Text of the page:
Cool Whip Church: Part 1

I’ve been reading up on ecclesiology and ‘cyber-church’ over the past couple weeks because of a paper I’m working on for college and an illustration from Albert Borgmann’s Power Failure really helped me put ‘cyber-church’ into perspective.

We have this technology that allows use to do incredible things and often without thinking about it.  For instance, we eat things sometimes assuming they are one kind of food when they are in fact quite a different kind.  Whipped cream is a prime example, we go to the grocery store and buy Cool Whip and treat it just like whipped cream, but it’s not at all.  It’s so much not whipped cream that Cool Whip is not allowed to even refer to it as whipped cream.  Yet, everything about it tells us that it is whipped cream: it’s taste, look and consistency.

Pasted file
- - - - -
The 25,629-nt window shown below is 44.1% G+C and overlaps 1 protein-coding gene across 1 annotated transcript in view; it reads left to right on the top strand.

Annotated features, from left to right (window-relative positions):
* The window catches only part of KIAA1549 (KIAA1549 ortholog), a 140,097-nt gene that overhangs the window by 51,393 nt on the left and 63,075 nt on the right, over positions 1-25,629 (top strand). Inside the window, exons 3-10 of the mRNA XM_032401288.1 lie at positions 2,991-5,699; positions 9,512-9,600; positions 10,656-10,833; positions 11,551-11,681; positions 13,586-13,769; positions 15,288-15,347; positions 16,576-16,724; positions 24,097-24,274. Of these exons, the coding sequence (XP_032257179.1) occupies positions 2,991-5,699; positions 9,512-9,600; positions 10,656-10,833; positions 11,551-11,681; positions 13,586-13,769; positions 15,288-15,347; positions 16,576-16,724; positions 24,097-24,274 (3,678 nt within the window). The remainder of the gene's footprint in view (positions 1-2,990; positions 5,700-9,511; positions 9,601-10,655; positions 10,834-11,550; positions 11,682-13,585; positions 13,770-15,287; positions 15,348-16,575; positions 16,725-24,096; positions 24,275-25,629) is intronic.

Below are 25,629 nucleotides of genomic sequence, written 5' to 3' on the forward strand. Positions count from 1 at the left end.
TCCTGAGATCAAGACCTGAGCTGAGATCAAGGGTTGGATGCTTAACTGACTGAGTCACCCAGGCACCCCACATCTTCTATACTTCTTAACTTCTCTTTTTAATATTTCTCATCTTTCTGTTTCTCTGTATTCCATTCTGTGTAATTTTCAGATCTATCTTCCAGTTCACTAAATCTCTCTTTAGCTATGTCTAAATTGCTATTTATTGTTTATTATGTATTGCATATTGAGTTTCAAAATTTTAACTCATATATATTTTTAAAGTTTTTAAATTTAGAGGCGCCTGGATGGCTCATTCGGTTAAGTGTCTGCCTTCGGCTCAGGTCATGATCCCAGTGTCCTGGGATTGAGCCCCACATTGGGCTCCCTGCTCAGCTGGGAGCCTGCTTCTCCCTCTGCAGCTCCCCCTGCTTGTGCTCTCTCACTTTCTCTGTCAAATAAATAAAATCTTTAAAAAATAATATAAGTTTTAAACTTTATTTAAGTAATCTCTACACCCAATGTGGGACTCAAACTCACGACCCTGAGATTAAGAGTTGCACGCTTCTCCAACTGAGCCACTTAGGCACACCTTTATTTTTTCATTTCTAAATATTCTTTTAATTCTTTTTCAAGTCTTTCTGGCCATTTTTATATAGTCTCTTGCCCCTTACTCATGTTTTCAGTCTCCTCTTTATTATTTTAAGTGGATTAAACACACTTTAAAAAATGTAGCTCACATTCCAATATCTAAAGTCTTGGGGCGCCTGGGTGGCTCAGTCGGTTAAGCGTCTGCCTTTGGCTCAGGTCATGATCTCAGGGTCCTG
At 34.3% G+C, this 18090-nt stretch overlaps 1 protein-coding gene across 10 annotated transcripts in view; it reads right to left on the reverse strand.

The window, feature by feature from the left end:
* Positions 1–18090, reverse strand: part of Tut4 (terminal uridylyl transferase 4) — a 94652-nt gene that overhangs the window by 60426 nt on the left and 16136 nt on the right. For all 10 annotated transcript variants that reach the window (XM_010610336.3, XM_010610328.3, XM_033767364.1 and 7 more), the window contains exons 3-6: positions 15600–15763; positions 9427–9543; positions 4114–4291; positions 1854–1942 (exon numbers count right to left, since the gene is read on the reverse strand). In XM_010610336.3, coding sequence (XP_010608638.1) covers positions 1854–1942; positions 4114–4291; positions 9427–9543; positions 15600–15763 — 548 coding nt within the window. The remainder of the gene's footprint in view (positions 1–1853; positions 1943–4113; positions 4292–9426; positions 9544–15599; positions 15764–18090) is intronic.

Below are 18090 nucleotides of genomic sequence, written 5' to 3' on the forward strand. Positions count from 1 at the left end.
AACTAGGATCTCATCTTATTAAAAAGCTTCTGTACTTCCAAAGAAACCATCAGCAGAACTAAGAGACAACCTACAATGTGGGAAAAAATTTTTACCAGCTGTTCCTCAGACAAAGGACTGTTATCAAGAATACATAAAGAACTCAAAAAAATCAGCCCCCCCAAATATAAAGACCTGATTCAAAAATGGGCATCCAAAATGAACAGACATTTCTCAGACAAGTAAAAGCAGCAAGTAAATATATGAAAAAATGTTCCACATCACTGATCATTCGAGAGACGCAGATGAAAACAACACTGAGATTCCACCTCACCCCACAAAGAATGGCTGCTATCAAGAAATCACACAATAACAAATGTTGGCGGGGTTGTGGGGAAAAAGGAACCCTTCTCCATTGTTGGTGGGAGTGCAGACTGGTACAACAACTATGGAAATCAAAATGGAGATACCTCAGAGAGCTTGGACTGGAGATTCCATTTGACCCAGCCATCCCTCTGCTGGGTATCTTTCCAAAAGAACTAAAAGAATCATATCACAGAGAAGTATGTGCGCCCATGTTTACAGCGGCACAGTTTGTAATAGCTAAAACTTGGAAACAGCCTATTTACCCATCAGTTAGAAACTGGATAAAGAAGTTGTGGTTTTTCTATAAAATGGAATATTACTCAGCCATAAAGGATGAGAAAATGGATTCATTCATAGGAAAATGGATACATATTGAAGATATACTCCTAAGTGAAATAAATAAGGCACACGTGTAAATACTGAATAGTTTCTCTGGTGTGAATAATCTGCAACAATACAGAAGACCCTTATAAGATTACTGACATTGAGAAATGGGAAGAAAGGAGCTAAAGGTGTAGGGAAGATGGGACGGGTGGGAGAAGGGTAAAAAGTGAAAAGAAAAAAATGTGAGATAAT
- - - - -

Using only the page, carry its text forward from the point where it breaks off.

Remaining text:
This is the same for ‘cyber-church’: technology has allowed us to duplicate ‘church’ in our living rooms and office chairs, and at first glance it looks and feels like church, but when it comes right down to it, many of the things that make church church are simply missing and cannot be reproduced with technology, and any attempt is woefully inadequate.  What we’re left with is an imitation church that should really never have been called church to begin with.